Google Home And Chromecast Are Reportedly Crippling Wi-Fi Networks
Technology is awesome when it works as intended, and maddeningly frustrating when it glitches. Unfortunately for some owners of Google's Chromecast dongles and Home smart speakers, they are experiencing the latter with unexpected Wi-Fi dropouts and router reboots. The issue affects several different router models and seems to be related to the way Google's devices cast content.
The complaints have been piling up at Reddit. Those suffering from wonky wireless issues report the problem with Chromecast and Google Home devices on ASUS, Linksys, Netgear, TP-Link, and Synology routers. TP-Link acknowledge the issue, saying many users of its Archer C1200 have been experiencing issues with network connectivity, and offered up some technical insight into what is going on. Here is what TP-Link said:
Following initial research and investigation, our Engineering Team is confident that they've determined one of the key origins of the issue. From what we have gathered so far, the issue appears to be related to some recent releases of Android OS and Google Apps. This issue stems from these devices' 'Cast' feature, which sends MDNS multicast discovery packets in order to keep a live connection with Google products such as Google Home. These packets normally sent in a 20-second interval. However, we have discovered that the devices will sometimes broadcast a large amount of these packets at a very high speed in a short amount of time. This occurs when the device is awakened from the "sleep mode", and could exceed more than 100,000 packets in a short amount of time. The longer your device is in 'sleep', the larger this packet burst will be. This issue may eventually cause some of router’s primary features to shut down—including wireless connectivity.According to TP-Link, generally a person would have to perform a reboot to release the memory and solve the issue. Alternately, users can try disabling the Cast feature on their Android device to help mitigate the issue until a permanent fix is in place. TP-Link is also offering beta firmware for all three versions of its Archer C1200 router.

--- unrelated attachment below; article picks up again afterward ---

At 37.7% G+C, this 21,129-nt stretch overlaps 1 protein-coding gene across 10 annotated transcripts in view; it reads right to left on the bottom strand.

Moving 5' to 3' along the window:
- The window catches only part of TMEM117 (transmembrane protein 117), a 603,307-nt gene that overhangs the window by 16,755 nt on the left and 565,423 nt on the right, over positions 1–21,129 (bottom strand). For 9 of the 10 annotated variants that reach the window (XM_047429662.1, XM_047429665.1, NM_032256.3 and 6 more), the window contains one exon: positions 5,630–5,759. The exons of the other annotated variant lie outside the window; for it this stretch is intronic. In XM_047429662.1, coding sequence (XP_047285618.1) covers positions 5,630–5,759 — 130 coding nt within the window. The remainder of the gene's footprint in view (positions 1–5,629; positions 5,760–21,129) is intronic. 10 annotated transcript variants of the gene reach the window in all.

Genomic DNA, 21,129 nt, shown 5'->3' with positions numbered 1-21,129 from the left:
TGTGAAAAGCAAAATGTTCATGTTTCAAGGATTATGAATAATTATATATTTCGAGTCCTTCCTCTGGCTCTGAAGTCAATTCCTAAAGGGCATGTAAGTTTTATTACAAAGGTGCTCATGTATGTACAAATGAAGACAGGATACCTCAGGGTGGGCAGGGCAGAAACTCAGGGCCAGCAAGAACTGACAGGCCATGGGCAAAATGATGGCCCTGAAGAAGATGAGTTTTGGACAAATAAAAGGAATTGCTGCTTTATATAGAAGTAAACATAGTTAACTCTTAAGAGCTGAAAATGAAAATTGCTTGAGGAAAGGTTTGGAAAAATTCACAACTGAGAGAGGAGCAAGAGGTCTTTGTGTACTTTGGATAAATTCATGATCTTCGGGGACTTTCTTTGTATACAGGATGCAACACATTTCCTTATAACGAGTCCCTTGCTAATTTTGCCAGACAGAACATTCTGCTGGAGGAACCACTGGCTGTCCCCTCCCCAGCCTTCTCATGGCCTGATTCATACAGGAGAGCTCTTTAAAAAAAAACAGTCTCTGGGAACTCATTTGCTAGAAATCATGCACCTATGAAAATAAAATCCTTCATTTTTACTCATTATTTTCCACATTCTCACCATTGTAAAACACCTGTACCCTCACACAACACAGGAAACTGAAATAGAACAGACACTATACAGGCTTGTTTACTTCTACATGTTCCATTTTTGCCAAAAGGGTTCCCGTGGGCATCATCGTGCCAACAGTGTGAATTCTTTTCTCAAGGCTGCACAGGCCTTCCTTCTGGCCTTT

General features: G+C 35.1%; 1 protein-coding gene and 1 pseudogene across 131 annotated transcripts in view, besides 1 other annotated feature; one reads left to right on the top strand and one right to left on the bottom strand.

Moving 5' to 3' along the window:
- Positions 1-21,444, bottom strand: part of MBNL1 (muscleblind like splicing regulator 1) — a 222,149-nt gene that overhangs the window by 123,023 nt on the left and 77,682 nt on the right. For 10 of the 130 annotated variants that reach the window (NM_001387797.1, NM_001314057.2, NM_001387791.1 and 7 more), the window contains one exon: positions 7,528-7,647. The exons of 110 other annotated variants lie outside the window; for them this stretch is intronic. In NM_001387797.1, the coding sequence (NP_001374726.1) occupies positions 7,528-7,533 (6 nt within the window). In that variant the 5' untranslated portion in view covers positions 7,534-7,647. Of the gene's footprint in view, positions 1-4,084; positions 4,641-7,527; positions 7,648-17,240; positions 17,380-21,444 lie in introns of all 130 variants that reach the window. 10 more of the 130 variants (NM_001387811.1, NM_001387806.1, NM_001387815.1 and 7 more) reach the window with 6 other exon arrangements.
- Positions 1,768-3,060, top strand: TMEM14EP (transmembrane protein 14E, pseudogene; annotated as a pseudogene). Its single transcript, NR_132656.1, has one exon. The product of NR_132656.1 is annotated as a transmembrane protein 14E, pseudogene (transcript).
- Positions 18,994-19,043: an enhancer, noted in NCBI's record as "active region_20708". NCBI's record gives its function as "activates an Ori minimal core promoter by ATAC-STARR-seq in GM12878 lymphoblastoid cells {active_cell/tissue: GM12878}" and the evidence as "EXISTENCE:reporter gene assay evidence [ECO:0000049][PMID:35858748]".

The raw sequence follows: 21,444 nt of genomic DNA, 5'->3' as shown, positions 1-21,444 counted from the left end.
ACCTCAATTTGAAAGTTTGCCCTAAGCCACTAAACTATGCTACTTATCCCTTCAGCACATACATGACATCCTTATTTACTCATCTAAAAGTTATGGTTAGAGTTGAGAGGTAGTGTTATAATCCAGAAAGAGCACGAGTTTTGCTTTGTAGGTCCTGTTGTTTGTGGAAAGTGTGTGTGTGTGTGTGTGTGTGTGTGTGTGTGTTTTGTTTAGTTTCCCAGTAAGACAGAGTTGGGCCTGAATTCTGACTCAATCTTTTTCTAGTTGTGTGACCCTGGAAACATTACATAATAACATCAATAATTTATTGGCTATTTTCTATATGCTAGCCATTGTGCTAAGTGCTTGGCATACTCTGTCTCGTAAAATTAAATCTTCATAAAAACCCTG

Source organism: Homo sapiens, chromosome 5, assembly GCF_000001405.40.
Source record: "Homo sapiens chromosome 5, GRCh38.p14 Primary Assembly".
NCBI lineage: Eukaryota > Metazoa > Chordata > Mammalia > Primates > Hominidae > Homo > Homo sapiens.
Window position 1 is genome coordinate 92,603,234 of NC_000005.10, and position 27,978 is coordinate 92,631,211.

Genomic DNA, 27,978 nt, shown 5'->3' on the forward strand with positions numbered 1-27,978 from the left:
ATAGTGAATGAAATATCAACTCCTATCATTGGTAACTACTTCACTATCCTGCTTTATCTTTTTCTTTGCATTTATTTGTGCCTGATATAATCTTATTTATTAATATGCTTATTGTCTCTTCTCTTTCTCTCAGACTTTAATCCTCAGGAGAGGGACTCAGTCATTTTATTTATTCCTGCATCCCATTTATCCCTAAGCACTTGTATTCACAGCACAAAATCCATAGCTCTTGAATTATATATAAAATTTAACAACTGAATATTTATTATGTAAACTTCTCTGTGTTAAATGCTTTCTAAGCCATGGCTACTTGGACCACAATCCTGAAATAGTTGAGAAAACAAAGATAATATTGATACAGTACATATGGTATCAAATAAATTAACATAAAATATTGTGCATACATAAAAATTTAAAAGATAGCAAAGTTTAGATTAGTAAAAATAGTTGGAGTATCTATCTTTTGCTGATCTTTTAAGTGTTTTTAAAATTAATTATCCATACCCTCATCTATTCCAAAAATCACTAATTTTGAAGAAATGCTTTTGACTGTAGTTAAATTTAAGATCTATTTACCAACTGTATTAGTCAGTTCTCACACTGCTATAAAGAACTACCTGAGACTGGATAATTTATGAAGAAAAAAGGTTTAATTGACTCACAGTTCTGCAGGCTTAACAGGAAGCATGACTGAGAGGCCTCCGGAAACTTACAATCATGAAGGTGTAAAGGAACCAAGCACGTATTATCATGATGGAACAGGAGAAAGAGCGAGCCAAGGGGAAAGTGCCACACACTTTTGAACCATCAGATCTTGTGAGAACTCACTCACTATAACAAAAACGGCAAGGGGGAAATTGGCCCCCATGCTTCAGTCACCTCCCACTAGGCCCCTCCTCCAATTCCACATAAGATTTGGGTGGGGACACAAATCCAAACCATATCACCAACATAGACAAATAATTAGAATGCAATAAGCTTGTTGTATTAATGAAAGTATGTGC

Linksys and Netgear have also issued firmware updates, the former for its WRT3200ACM and WRT32X routers and the later for its Orbi mesh routers.
"This firmware incorporates a new WLAN driver that will help mitigate an issue that was discovered where Android devices coming in and out of sleep mode would crash the Wireless Network. Both of these firmwares will eventually make their way to our update servers for regular download, however [we] decided that a month of this issue is long enough for us to post this for all of you that have been following this in the community to download and use while we go through our final QA checks that are required before putting it on the update server," Linksys said.
Linksys notes that its beta testing has gone well and that the updated firmware should take care of the majority of issues that people have been complaining about, though there are a few scenarios that it hasn't been able to test yet.
It's not clear if Google is also working to fix the problem, or simply letting router makers deal with the situation.